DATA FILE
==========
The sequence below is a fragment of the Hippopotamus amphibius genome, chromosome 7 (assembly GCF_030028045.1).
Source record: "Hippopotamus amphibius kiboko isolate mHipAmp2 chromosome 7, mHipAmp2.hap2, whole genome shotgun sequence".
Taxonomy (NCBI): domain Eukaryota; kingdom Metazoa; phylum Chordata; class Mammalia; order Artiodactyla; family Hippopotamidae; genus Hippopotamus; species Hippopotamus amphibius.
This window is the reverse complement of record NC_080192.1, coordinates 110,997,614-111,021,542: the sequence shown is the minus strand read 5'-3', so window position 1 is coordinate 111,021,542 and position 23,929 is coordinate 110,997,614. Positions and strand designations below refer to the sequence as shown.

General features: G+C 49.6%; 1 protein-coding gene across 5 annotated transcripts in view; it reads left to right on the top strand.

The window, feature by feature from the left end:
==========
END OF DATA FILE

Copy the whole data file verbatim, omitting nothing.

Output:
The sequence below is a fragment of the Hippopotamus amphibius genome, chromosome 7 (assembly GCF_030028045.1).
Source record: "Hippopotamus amphibius kiboko isolate mHipAmp2 chromosome 7, mHipAmp2.hap2, whole genome shotgun sequence".
Taxonomy (NCBI): domain Eukaryota; kingdom Metazoa; phylum Chordata; class Mammalia; order Artiodactyla; family Hippopotamidae; genus Hippopotamus; species Hippopotamus amphibius.
This window is the reverse complement of record NC_080192.1, coordinates 110,997,614-111,021,542: the sequence shown is the minus strand read 5'-3', so window position 1 is coordinate 111,021,542 and position 23,929 is coordinate 110,997,614. Positions and strand designations below refer to the sequence as shown.

General features: G+C 49.6%; 1 protein-coding gene across 5 annotated transcripts in view; it reads left to right on the top strand.

The window, feature by feature from the left end: